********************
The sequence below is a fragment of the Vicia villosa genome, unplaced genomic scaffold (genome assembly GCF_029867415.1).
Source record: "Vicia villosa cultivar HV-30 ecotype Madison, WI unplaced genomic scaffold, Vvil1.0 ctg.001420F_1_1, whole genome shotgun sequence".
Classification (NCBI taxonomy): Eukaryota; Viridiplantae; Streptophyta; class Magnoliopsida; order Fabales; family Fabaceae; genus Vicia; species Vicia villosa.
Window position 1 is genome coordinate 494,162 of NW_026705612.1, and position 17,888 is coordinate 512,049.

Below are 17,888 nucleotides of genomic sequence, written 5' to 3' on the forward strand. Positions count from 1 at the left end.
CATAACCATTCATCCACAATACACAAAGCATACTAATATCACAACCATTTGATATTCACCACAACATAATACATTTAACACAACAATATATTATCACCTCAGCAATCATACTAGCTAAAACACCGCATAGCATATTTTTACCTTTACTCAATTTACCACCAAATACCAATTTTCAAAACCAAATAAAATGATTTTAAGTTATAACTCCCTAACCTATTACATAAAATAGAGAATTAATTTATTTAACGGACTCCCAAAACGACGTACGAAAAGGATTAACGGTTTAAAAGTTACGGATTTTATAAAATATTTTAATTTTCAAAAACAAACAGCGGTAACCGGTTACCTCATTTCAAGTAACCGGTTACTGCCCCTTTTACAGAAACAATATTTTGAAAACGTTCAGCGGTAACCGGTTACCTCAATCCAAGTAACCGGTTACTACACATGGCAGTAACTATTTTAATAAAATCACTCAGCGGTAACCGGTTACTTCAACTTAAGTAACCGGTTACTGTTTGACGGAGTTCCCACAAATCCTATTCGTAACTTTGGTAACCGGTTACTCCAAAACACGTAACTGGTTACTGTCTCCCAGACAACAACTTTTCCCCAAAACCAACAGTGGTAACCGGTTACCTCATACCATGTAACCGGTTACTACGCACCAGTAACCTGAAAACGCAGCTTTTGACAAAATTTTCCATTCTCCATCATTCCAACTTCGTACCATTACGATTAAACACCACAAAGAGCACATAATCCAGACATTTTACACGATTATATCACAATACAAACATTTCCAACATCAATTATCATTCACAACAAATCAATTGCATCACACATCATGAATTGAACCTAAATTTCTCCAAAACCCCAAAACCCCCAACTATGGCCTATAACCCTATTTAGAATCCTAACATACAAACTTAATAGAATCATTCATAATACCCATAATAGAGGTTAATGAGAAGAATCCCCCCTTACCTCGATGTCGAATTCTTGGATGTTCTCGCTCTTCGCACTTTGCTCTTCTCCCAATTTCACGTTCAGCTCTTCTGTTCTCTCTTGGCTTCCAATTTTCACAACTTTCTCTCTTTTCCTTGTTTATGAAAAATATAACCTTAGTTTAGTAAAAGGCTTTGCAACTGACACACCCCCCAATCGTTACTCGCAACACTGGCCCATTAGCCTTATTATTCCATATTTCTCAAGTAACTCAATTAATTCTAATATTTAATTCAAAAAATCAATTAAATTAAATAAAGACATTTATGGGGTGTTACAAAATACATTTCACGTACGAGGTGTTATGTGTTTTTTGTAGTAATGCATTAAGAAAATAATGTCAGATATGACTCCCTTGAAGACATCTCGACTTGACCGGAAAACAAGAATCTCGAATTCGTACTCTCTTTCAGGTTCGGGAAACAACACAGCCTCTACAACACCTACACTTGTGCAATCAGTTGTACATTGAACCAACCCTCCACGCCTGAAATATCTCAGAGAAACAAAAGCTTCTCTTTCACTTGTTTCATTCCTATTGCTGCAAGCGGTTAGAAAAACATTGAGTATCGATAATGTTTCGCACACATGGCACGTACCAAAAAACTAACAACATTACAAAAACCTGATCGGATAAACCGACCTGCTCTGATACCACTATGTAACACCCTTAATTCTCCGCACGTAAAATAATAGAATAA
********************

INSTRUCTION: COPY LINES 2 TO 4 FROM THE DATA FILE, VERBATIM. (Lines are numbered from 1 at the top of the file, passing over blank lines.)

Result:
Source record: "Vicia villosa cultivar HV-30 ecotype Madison, WI unplaced genomic scaffold, Vvil1.0 ctg.001420F_1_1, whole genome shotgun sequence".
Classification (NCBI taxonomy): Eukaryota; Viridiplantae; Streptophyta; class Magnoliopsida; order Fabales; family Fabaceae; genus Vicia; species Vicia villosa.
Window position 1 is genome coordinate 494,162 of NW_026705612.1, and position 17,888 is coordinate 512,049.